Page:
Sunday, October 3, 1999 Published at 13:27 GMT 14:27 UK
UK: Northern Ireland
Major attacks Hume in memoirs
Hume (right) won the Nobel Prize jointly with Unionist David Trimble
Former Tory Prime Minister John Major has accused SDLP leader John Hume of holding up the Northern Ireland peace process by siding with Sinn Fein.
Extracts from Mr Major's memoirs serialised in the Sunday Times describe the Nobel Peace Prize winner a "prickly character" and criticise him for being "loath to reciprocate unionist concessions'' during the early stages of the process.
Mr Major criticises two drafts of the Hume/Adams document, a proposed declaration by Britain to try to secure an IRA ceasefire, as ''utterly one sided, so heavily skewed towards the presumption of a united Ireland that they had no merit as a basis for negotiation''.
Mr Hume is widely credited for bringing republicans into the current peace process, but Mr Major alleges that Mr Hume and Irish Taoiseach, Charles Haughey were instead encouraging republicans to believe they could negotiate a united Ireland ''over the heads of unionism''.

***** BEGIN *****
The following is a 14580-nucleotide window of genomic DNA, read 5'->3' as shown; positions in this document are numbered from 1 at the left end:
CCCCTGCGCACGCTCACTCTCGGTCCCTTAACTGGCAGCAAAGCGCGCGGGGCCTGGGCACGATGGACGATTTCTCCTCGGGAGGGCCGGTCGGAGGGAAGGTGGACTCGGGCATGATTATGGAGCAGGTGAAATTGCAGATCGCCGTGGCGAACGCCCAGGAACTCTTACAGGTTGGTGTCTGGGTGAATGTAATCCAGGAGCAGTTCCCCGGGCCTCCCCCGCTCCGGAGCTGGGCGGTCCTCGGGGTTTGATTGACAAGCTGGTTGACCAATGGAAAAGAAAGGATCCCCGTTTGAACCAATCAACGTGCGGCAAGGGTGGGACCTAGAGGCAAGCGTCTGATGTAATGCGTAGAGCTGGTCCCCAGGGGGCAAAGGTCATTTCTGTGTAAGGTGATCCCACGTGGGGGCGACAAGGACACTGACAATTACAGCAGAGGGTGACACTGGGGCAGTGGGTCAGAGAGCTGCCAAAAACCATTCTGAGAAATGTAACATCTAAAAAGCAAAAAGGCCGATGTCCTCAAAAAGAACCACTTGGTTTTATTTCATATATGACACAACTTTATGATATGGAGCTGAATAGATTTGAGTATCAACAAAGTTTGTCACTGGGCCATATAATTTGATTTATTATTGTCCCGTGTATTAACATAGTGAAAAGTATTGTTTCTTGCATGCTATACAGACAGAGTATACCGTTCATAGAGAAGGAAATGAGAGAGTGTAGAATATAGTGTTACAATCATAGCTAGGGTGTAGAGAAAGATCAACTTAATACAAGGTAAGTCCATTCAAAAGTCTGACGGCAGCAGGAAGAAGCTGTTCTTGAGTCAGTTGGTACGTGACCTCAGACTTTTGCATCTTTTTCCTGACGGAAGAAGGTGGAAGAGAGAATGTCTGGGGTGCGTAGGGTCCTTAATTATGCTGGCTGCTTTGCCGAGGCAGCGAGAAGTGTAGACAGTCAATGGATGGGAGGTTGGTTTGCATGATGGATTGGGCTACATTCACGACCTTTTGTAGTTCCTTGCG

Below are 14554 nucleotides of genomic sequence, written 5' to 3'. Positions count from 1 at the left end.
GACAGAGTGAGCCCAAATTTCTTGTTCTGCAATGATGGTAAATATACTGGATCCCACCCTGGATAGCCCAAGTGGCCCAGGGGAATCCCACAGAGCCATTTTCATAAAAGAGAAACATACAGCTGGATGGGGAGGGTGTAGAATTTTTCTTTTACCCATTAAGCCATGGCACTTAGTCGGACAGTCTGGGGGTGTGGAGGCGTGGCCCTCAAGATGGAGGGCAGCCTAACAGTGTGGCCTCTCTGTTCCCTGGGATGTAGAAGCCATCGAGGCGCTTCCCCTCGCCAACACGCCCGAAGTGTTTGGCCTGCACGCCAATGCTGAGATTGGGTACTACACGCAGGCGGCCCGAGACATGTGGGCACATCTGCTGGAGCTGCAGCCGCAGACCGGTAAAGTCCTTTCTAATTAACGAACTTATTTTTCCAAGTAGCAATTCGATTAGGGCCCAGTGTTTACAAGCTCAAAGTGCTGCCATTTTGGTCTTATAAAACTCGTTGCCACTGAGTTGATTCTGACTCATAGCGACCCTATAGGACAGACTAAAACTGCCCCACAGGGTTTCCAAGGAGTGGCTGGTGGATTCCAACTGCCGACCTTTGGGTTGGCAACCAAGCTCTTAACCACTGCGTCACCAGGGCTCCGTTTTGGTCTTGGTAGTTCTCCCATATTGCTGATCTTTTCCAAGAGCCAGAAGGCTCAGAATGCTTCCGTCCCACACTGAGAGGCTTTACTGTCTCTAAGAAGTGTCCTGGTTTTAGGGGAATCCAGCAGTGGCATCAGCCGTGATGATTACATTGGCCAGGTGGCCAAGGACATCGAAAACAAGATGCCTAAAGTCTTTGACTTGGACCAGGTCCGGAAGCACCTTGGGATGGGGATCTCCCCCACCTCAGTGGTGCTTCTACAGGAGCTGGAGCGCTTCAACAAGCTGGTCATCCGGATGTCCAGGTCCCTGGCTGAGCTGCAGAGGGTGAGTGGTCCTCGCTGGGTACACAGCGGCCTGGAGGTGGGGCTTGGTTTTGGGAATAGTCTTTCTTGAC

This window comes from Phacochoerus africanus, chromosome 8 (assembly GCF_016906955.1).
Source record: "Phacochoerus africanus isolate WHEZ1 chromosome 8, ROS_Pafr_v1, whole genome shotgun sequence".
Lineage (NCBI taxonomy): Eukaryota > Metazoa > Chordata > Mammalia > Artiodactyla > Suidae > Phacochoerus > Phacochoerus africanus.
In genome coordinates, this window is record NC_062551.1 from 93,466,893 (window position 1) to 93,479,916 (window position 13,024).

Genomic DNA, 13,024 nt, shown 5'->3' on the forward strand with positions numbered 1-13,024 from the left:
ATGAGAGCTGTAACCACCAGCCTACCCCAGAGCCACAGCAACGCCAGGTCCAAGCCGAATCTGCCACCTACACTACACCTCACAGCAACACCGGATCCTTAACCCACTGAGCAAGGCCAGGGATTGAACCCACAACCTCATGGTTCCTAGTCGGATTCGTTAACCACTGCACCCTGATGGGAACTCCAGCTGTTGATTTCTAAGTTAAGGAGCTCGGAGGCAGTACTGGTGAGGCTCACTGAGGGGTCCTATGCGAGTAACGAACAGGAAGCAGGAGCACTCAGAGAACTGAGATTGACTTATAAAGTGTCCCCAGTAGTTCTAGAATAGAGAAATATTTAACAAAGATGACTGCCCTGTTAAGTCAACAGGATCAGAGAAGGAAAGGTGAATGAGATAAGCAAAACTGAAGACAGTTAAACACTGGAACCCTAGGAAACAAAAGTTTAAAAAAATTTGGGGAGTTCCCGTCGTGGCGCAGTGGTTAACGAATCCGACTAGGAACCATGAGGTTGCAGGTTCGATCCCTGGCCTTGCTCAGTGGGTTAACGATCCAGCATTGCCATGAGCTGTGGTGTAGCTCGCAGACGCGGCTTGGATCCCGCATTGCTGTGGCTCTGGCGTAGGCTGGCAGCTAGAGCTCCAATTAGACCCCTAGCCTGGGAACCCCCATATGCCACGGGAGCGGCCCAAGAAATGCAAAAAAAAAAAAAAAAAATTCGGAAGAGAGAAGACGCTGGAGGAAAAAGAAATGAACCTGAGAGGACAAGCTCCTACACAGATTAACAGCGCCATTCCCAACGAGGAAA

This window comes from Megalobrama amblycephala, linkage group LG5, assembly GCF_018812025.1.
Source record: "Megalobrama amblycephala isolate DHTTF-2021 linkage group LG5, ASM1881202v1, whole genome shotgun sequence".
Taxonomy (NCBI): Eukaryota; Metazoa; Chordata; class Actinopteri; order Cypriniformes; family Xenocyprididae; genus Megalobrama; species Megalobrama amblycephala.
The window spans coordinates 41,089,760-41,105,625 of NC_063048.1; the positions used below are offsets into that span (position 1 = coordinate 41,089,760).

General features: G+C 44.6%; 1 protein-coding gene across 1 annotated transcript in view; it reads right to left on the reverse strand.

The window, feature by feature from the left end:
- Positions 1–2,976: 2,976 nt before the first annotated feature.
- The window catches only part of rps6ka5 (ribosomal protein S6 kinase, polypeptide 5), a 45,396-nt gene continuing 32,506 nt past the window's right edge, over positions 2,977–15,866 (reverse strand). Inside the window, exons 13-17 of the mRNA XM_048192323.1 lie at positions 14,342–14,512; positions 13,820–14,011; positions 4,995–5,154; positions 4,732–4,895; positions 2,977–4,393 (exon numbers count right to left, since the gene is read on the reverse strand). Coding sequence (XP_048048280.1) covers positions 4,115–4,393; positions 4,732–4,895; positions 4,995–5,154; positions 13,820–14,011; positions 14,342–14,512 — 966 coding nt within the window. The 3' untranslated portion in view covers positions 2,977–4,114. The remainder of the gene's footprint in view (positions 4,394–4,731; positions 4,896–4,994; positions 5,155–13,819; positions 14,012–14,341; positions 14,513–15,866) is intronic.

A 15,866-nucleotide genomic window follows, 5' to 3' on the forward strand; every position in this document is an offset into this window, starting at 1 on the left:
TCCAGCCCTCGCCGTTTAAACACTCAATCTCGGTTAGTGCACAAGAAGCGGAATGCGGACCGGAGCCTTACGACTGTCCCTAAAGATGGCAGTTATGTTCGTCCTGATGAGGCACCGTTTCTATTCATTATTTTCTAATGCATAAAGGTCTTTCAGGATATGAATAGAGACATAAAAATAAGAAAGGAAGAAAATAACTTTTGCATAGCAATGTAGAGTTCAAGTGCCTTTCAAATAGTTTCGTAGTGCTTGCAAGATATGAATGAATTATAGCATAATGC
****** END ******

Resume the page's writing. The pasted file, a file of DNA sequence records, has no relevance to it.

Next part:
''An Irish official privately acknowledged that the Provisionals (IRA) were not aiming at general acceptability.
''Their aim was to unite the Irish government and the SDLP in a pan-Nationalist front in order to negotiate Northern Ireland 's future with the British government over the heads of unionism.
''I was frankly surprised that John Hume and Charles Haughey, both very experienced politicians, should have lent themselves to such an unrealistic approach.''
By contrast, in the chapter of his autobiography which describes his involvement in the peace process from 1993 to 1996, entitled Into the Mists: Bright Hopes, Black Deeds, Mr Major describes former Ulster Unionist leader, Jim Molyneaux as ''a wise old bird'' and ''a shrewd observer of the scene who weighs his words carefully''.
Mr Major says Lord Molyneaux faced terrible internal pressure from ''three mutineers within the party Willie Ross, Martin Smyth and David Trimble (now party leader).''
John Major adds that the Irish government was first to raise the decommissioning of IRA weapons as a necessary confidence building measure and criticises the Reynolds administration for not sticking to the demand that arms should be handed in.
This, he said allowed republicans to say that the requirement for a demand for decommissioning was added into the political equation as a precondition after their ceasefire was called.
Speaking to the Sunday Times this weekend, Mr Major restated his commitment to the peace process.
He told the paper: ''I built this process. I am passionately keen that it will succeed and I have done all I can to help it succeed.''